“On May the 8th I had my first operation on my cancer,” says Norma Canales.
In her fight against cancer, Canales has many, many allies - a big family who is with her every step of the way.
“They helped me a lot. They were there to take me to the doctors. If I felt sick, they were there cooking for me,” says Canales.
A cancer diagnosis is a family affair.
“It hurts even more because it’s like, you only have one mother. She’s my best friend she’s the grandmother to my kids. That being said, it just helped us be stronger for her,” says her daughter, Eva Canales.
A support system for breast cancer patients has tangible benefits. Women who were surveyed two months after getting the news were most likely to rate their quality of life as good. And patients who felt they had positive social interactions reported less pain.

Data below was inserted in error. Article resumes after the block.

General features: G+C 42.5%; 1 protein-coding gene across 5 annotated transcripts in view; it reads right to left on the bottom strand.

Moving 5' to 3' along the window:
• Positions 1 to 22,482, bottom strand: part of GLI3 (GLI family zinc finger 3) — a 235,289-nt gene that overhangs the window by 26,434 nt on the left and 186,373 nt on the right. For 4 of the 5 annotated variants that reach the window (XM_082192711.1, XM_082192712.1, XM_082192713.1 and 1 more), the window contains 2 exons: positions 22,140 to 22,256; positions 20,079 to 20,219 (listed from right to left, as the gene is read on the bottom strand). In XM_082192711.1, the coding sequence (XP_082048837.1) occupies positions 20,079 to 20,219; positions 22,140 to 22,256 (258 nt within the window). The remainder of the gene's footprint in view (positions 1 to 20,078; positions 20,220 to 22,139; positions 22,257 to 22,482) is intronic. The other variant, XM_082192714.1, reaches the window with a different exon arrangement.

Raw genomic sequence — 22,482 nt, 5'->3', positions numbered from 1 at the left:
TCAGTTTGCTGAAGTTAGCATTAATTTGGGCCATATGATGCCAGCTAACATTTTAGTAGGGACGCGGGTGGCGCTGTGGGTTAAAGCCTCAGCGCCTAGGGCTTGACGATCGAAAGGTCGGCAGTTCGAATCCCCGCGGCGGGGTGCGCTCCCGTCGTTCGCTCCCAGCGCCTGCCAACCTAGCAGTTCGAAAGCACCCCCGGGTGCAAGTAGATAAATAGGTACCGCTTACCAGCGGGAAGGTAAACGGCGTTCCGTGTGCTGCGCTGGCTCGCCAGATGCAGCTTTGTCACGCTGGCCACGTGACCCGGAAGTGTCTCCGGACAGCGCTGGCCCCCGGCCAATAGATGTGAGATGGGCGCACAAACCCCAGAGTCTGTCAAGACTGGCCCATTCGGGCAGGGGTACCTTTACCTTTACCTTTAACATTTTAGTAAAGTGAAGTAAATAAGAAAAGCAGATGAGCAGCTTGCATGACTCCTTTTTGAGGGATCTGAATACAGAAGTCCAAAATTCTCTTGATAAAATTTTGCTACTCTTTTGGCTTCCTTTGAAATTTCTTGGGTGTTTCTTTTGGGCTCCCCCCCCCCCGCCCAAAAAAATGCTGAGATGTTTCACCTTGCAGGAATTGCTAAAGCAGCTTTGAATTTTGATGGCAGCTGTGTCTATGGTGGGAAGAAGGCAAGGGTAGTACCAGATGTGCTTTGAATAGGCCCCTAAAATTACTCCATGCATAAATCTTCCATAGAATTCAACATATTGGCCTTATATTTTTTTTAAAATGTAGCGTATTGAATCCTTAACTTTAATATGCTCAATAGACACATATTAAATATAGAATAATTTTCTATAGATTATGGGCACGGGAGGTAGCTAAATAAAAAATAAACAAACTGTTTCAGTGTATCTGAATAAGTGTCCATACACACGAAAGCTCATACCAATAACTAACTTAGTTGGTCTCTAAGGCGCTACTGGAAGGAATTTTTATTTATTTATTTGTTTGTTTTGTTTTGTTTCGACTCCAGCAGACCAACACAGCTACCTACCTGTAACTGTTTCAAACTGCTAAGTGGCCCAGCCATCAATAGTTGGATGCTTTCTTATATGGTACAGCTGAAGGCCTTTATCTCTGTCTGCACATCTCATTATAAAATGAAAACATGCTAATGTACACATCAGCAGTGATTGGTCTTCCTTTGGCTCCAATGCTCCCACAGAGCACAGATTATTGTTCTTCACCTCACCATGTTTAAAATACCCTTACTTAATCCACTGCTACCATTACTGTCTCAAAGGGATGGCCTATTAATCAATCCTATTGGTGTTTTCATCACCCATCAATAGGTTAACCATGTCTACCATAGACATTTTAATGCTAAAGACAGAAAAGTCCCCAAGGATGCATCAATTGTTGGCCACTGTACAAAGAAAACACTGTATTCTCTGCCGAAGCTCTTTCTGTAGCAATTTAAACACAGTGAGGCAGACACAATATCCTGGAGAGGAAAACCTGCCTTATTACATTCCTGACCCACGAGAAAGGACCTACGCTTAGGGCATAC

At the Regional Cancer Center, the support system is part of the health system.
“It takes a team of physicians to take care of a breast cancer diagnosis. So the multidisciplinary breast clinic brings that all together. When she’s here she will see her breast surgeon, her medical oncologist, the radiation oncologist - all at the same visit,” says Tammy Zinn, breast health navigator with Lee Memorial Health System.
In treating the patient, they are also treating the family.
“Every doctor we talked to and every assistant we talked to, they were all telling me and my sisters the same information. And they felt comfortable telling us,” says Eva Canales.
Big family included, it takes an army of support to beat cancer.“I’m still coming here and everything is good,” says Canales.